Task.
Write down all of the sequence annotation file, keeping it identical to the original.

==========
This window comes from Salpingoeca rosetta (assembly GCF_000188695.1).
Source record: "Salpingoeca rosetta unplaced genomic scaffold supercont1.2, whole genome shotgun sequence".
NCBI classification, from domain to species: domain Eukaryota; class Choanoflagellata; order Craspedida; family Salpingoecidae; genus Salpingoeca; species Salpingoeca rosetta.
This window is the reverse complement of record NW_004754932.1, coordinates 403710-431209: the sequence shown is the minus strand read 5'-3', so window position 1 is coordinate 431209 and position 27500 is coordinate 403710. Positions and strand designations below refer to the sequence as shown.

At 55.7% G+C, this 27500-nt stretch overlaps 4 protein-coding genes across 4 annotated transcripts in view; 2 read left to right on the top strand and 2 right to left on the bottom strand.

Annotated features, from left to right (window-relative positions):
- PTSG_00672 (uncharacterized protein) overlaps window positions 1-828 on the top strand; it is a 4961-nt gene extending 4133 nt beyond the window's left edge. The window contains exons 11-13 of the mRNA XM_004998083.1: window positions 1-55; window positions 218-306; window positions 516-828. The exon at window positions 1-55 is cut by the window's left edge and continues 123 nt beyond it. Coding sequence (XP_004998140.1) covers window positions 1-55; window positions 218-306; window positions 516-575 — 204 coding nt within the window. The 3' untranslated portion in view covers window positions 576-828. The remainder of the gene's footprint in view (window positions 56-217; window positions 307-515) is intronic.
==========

This window comes from Salpingoeca rosetta (assembly GCF_000188695.1).
Source record: "Salpingoeca rosetta unplaced genomic scaffold supercont1.2, whole genome shotgun sequence".
NCBI classification, from domain to species: domain Eukaryota; class Choanoflagellata; order Craspedida; family Salpingoecidae; genus Salpingoeca; species Salpingoeca rosetta.
This window is the reverse complement of record NW_004754932.1, coordinates 403710-431209: the sequence shown is the minus strand read 5'-3', so window position 1 is coordinate 431209 and position 27500 is coordinate 403710. Positions and strand designations below refer to the sequence as shown.

At 55.7% G+C, this 27500-nt stretch overlaps 4 protein-coding genes across 4 annotated transcripts in view; 2 read left to right on the top strand and 2 right to left on the bottom strand.

Annotated features, from left to right (window-relative positions):
- PTSG_00672 (uncharacterized protein) overlaps window positions 1-828 on the top strand; it is a 4961-nt gene extending 4133 nt beyond the window's left edge. The window contains exons 11-13 of the mRNA XM_004998083.1: window positions 1-55; window positions 218-306; window positions 516-828. The exon at window positions 1-55 is cut by the window's left edge and continues 123 nt beyond it. Coding sequence (XP_004998140.1) covers window positions 1-55; window positions 218-306; window positions 516-575 — 204 coding nt within the window. The 3' untranslated portion in view covers window positions 576-828. The remainder of the gene's footprint in view (window positions 56-217; window positions 307-515) is intronic.